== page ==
Part of the problem is the media, which has grown far more concentrated, and far less combative over the last decade or so. Aaron Brown, for example, on CNN, can do a story on Iraq, and then casually segue into a piece on the World Trade Center Towers by musing, “everything seems to be linked to 9/11 these days,” thus buying into the White House disinformation campaign that the war against Iraq is part of the administration’s War on Terror, despite no evidence linking Iraq with Al Qaeda or any international terrorist activities. Likewise, The New York Times can report on the Bush adminstration’s desperate efforts to enlist the U.N. in the Iraq occupation without clearly explaining that that same administration had earlier not only ignored the U.N.’s rejection of a war resolution, but had openly and blatantly lied to Security Council members about Iraq’s war capabilities and alleged links to terrorism.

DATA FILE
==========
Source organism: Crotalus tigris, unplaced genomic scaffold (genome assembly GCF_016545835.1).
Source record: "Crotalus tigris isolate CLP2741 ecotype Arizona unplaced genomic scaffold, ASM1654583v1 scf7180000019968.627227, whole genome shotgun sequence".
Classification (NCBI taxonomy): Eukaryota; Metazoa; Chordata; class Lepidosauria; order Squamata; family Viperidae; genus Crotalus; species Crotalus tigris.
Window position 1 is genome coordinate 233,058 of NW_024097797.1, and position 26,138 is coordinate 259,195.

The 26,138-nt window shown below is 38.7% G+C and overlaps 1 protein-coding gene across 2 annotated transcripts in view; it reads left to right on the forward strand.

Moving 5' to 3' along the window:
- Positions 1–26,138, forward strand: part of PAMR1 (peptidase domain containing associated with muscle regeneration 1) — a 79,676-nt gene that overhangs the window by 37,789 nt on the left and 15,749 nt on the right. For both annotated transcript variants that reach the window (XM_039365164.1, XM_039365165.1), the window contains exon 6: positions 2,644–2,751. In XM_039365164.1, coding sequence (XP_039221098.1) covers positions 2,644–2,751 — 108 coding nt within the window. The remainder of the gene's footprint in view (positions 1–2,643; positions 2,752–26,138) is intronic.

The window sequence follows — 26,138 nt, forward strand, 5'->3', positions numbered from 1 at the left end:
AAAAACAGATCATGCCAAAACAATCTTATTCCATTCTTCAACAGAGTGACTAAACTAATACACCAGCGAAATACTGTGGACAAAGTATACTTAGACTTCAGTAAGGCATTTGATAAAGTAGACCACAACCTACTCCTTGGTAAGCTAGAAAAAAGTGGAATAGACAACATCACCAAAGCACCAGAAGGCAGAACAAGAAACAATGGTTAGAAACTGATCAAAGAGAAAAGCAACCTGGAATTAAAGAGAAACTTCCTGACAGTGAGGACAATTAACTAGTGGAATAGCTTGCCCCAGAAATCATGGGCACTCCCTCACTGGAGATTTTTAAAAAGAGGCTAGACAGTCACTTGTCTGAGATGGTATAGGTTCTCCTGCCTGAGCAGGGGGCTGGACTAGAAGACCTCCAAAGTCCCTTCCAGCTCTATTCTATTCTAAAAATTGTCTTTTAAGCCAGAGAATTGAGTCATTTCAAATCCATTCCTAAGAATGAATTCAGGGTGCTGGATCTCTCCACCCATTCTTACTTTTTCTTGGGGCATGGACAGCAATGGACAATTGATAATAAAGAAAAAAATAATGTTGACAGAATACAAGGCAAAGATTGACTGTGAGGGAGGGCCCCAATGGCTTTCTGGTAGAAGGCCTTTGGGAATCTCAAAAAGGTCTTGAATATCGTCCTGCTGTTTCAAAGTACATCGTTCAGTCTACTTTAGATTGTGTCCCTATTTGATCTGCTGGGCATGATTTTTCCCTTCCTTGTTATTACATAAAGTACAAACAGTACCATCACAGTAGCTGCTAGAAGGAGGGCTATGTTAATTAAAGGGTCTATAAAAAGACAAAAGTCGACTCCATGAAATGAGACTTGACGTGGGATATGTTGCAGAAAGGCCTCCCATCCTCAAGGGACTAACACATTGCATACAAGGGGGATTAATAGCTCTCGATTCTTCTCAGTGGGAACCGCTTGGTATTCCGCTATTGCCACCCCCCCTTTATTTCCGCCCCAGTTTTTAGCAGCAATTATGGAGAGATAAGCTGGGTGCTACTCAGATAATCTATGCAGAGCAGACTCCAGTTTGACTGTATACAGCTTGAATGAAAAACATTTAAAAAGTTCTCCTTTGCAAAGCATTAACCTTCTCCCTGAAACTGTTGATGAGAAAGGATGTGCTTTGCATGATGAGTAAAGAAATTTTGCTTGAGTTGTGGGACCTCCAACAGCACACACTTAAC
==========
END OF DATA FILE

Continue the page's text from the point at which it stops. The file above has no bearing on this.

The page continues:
Part of the problem too is cowardice on the part of the ostensible political opposition party. Leading Democratic candidates–meaning those candidates whom the above-mentioned complicit corporate media have in their wisdom designated as leading candidates worthy of routine coverage–have refused to seriously challenge the policies of the Bush administration. Howard Dean, the ostensible front runner, while opposing the war and the government’s enormous tax cuts, has said he supports the continued occupation and even the “preventative war” strategy that was used to initiate the conflict in the first place. Sen. John Kerry, billed as Dean’s main opponent, actually voted for the president’s authority to go to war, and now pretends he was deceived, though plenty of his colleagues, including Sen. Robert Byrd and presidential candidate Rep. Dennis Kucinich were well aware of the lies as they were being spoken. Neither Dean nor Kerry are offering much beyond warmed over Republican economics in their domestic policies. Indeed, as columnist Matt Miller observes, so tame are today’s Democrats that they would probably consider Richard Nixon’s 1970s environmental, health and welfare proposals too radical.